For those who are new to this competition, each runner’s best 8 performances from 16 selected races are involved, with age grading utilised to allocate points won. For those who complete more than the required 8 races an additional 1 point is awarded. Over £600 worth of prizes are available along with trophies and competition is always keen. Check the SVHC website for regular updates.
The draft list for 2016/17 is –
17/10/16 SVHC 10K Track Champs Coatbridge
??/05/17 SVHC Walter Ross 10K Road Race Cartha
30/10/16 Ruby’s Race 5K Kilmarnock
??/05/17 Bathgate Hill Race Bathgate
11/12/16 SVHC 5 mile Xmas Handicap Clydebank
07/06/17 Corstorphine 5 miles Road Race Edinburgh
25/02/17 SAL Cross Country Champs Falkirk
tbc SAL Masters Track & Field 3km/5km
??//03/17 Lasswade 10 miles Road Race Lasswade
??/06/17 SVHC 5km Champs Clydebank
02/04/17 Tom Scott 10 miles Road Race Strathclyde Pk
??/08/17 SVHC Glasgow 800 10k Champs Cartha
??/04/17 Round the Houses 10K Grangemouth
tbc Marathon Moray??
03/05/17 Snowball Race 4.8 miles Coatbridge
??/10/17 SVHC Half Marathon Champs Kirkintilloch
Run and Become Become and Run Scotland’s Specialist Running Store KEEPING THE CAPITAL RUNNING 20 Queensferry Street, Edinburgh, EH2 4QW 0131 331 5300 firstname.lastname@example.org www.runandbecome.com
OFFICE BEARERS SEASON 2016-2017
Honorary President: ALASTAIR MACFARLANE
President: CAMPBELL JOSS 25 Speirs Road Bearsden, G61 2LX Tel: 0141 9420731 email@example.com
Immediate Past President: ALASTAIR MACFARLANE
Vice-President: ADA STEWART 30 Earlsburn Road, Lenzie, G66 5PF Tel: 0141 578 0526 firstname.lastname@example.org
Honorary Secretary: JOHN SOFTLEY 6 Cathkinview Road Mount Florida Glasgow G42 8EH Tel. 0141 5701896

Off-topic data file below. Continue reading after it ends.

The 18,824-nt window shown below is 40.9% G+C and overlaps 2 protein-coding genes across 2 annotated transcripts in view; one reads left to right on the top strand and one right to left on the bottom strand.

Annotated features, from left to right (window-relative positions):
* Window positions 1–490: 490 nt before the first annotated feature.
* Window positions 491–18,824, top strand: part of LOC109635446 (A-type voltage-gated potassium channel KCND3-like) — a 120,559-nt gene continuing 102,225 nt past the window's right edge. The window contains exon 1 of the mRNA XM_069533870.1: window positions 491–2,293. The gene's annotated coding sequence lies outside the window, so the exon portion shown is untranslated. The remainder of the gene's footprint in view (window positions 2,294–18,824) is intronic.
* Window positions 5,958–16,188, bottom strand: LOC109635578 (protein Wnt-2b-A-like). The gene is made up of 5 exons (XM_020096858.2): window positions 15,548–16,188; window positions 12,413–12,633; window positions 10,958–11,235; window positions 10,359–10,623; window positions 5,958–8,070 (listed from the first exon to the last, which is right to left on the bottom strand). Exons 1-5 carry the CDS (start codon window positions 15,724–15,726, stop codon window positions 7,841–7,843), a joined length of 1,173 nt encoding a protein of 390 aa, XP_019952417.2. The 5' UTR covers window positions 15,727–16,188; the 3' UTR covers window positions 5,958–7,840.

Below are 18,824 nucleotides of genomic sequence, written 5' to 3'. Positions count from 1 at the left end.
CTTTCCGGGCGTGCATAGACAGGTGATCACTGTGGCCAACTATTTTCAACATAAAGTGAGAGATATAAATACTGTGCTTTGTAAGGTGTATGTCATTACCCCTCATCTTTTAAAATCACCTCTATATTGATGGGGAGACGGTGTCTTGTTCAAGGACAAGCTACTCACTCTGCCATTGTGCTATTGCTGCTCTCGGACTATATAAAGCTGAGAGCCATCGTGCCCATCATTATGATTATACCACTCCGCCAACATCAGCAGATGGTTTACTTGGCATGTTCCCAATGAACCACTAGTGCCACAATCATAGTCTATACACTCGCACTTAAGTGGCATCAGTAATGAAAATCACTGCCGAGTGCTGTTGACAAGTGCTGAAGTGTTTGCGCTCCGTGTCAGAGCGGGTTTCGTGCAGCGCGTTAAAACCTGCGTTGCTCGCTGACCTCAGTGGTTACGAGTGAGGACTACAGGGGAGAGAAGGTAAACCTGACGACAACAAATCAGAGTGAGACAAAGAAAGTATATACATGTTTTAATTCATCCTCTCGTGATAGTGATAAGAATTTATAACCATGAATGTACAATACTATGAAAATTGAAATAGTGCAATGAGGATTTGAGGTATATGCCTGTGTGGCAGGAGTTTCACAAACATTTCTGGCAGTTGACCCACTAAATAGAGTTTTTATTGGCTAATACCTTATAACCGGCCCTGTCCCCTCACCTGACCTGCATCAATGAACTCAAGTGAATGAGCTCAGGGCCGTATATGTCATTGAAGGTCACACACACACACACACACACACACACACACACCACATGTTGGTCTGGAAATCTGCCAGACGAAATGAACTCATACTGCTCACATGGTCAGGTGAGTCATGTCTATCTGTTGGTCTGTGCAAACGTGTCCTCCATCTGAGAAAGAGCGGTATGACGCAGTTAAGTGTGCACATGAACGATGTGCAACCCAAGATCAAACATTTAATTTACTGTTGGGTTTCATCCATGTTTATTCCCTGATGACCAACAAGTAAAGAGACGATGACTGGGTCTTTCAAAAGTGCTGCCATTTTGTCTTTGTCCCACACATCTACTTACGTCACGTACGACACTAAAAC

Honorary Treasurer: ANDY LAW Euphian, Kilduskland Road Ardrishaig, Argyll PA30 8EH Tel. 01546 605336 Lawchgair@aol.com
Membership Secretary: ADA STEWART 30 Earlsburn Road, Lenzie, G66 5PF Tel: 0141 5780526 email@example.com
Handicapper: PETER RUDZINSKI 106 Braes Avenue Clydebank. G81 1DP Tel.0141 5623416 firstname.lastname@example.org
JOHN BELL Flat 3/1, 57 Clouston Street Glasgow G20 8QW Tel. 0141 9466949
MARGARET DALY 24 Strowan Crescent Sandyhills Glasgow G32 9DW Tel. 0141 573 6572
WILLIE DRYSDALE 6 Kintyre Wynd Carluke, ML8 5RW Tel: 01555 771 448
DAVID FAIRWEATHER 12 Powburn Crescent Uddingston, G71 7SS Tel: 01698 810575
PHYLLIS HANDS 39 Albany Drive Lanark ML11 9AF Tel. 01698 252498
STEWART McCRAE 17 Woodburn Way, Balloch Cumbernauld G68 9BJ Tel: 01236 728783
KEN MONCRIEFF 25 Princes Street Stirling FK8 1HQ Tel. 01786 474978
PAUL THOMPSON Whitecroft, 5 Gareloch Brae, Shandon, Helensburgh G84 8PJ Tel. 01436 821707
ROBERT YOUNG 4 St Mary’s Road, Bishopbriggs Glasgow G64 2EH Tel. 0141 5633714
BMAF Delegates Alastair Macfarlane Ada Stewart
SAL West District Delegate Willie Drysdale
SAL Delegate at AGM Ken Moncrieff
Website Ada Stewart
Auditor George Inglis
Sun 11th SVHC 5mile Christmas Handicap Playdrome, Clydebank 2pm
Sun 22nd SVHC Open Masters Road Relays Strathclyde Park, 11:00
Sat 28th SA Masters XC, Camperdown Park, Dundee Entry via 1st claim club February 2017
Sat 25th SA XC Champs, Callendar Park, Falkirk
Sun 26th BMAF 10 Mile Championships, Netherhall School, Netherhall Road Maryport, Cumbria CA15 6NT
Sun 5th SA Masters Indoors Champs Emirates Arena Glasgow
Sun 5th Lasswade 10 miles Road Race
Sat 11th – Sun 12th BMAF Indoor Track & Field Champs Lee Valley Athletics Centre Sat 18th BMAF Cross Country Champs, Liverpool
Sun 2nd Tom Scott 10 mile road race West Dist Champs Strathclyde Park
Sun 9th Round the Houses 10K Grangemouth
Wed 3rd Snowball Race 4.8 miles Coatbridge Outdoor Sports Centre, 19:30
Sat 20th BMAF Road Relay Championships Sutton Park Sutton Coldfield Birmingham B74 2YT
Date tbc SVHC Walter Ross 10K RR Cartha Rugby Club, 13:30
Date tbc Bathgate Hill Race, Meadow Park, Bathgate
Wed 7th Corstorphine 5 miles Road Race Turnhouse Rd, Edinburgh, 7:30pm.
Sun 18th BMAF 5km Championships Horwich Leisure Centre Victoria Road Horwich BL6 5PY
Sat 24th – Sun 25th BMAF Track & Field Championships Alexander Stadium Walsall Rd Perry Barr Birmingham B42 2LR
Wed 29th ? SVHC 5km road race. Playdrome, Clydebank, 7:30pm.
Sun 15th SVHC Track 10K 11:30 & 13:00. AGM 14:00, Grangemouth TBC November 2017
Sat 18th British & Irish Masters Cross Country International – Derry, N. Ireland